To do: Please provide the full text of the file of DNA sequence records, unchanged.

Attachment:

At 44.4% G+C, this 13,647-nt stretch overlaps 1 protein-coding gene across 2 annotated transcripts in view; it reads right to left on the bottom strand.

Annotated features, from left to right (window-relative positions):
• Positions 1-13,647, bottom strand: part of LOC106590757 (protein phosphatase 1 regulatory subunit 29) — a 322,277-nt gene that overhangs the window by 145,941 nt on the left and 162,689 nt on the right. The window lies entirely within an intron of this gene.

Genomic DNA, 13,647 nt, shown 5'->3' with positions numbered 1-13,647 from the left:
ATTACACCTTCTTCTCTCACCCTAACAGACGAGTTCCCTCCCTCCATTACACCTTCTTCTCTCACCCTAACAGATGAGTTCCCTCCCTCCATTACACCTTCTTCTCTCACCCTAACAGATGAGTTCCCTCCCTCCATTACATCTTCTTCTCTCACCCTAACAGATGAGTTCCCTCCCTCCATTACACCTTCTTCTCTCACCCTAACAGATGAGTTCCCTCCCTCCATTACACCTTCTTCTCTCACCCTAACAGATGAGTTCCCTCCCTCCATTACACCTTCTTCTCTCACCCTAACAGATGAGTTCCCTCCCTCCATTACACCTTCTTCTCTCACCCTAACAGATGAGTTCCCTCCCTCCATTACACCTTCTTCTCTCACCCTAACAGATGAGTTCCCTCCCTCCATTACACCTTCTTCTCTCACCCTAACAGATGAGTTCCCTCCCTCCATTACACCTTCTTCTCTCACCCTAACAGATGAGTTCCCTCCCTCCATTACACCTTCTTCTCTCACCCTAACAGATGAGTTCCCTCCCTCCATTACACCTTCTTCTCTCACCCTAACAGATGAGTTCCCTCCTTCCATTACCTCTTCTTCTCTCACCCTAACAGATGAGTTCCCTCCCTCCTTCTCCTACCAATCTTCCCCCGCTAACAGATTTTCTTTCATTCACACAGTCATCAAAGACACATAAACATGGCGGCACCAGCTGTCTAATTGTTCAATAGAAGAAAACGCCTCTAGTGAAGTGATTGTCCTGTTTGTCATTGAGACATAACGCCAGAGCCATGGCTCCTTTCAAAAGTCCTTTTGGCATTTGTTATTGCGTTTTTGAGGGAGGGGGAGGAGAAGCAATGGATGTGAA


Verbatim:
At 44.4% G+C, this 13,647-nt stretch overlaps 1 protein-coding gene across 2 annotated transcripts in view; it reads right to left on the bottom strand.

Annotated features, from left to right (window-relative positions):
• Positions 1-13,647, bottom strand: part of LOC106590757 (protein phosphatase 1 regulatory subunit 29) — a 322,277-nt gene that overhangs the window by 145,941 nt on the left and 162,689 nt on the right. The window lies entirely within an intron of this gene.

Genomic DNA, 13,647 nt, shown 5'->3' with positions numbered 1-13,647 from the left:
ATTACACCTTCTTCTCTCACCCTAACAGACGAGTTCCCTCCCTCCATTACACCTTCTTCTCTCACCCTAACAGATGAGTTCCCTCCCTCCATTACACCTTCTTCTCTCACCCTAACAGATGAGTTCCCTCCCTCCATTACATCTTCTTCTCTCACCCTAACAGATGAGTTCCCTCCCTCCATTACACCTTCTTCTCTCACCCTAACAGATGAGTTCCCTCCCTCCATTACACCTTCTTCTCTCACCCTAACAGATGAGTTCCCTCCCTCCATTACACCTTCTTCTCTCACCCTAACAGATGAGTTCCCTCCCTCCATTACACCTTCTTCTCTCACCCTAACAGATGAGTTCCCTCCCTCCATTACACCTTCTTCTCTCACCCTAACAGATGAGTTCCCTCCCTCCATTACACCTTCTTCTCTCACCCTAACAGATGAGTTCCCTCCCTCCATTACACCTTCTTCTCTCACCCTAACAGATGAGTTCCCTCCCTCCATTACACCTTCTTCTCTCACCCTAACAGATGAGTTCCCTCCCTCCATTACACCTTCTTCTCTCACCCTAACAGATGAGTTCCCTCCTTCCATTACCTCTTCTTCTCTCACCCTAACAGATGAGTTCCCTCCCTCCTTCTCCTACCAATCTTCCCCCGCTAACAGATTTTCTTTCATTCACACAGTCATCAAAGACACATAAACATGGCGGCACCAGCTGTCTAATTGTTCAATAGAAGAAAACGCCTCTAGTGAAGTGATTGTCCTGTTTGTCATTGAGACATAACGCCAGAGCCATGGCTCCTTTCAAAAGTCCTTTTGGCATTTGTTATTGCGTTTTTGAGGGAGGGGGAGGAGAAGCAATGGATGTGAA